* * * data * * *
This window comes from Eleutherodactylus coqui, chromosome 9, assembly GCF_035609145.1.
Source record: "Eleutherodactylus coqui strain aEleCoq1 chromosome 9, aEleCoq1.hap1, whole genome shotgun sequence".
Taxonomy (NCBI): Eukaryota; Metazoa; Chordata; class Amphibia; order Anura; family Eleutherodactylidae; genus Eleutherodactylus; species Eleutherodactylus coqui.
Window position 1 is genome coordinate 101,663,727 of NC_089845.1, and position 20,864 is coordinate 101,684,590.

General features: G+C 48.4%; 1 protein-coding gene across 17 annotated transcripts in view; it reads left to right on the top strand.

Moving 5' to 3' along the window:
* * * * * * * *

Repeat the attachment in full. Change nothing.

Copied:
This window comes from Eleutherodactylus coqui, chromosome 9, assembly GCF_035609145.1.
Source record: "Eleutherodactylus coqui strain aEleCoq1 chromosome 9, aEleCoq1.hap1, whole genome shotgun sequence".
Taxonomy (NCBI): Eukaryota; Metazoa; Chordata; class Amphibia; order Anura; family Eleutherodactylidae; genus Eleutherodactylus; species Eleutherodactylus coqui.
Window position 1 is genome coordinate 101,663,727 of NC_089845.1, and position 20,864 is coordinate 101,684,590.

General features: G+C 48.4%; 1 protein-coding gene across 17 annotated transcripts in view; it reads left to right on the top strand.

Moving 5' to 3' along the window: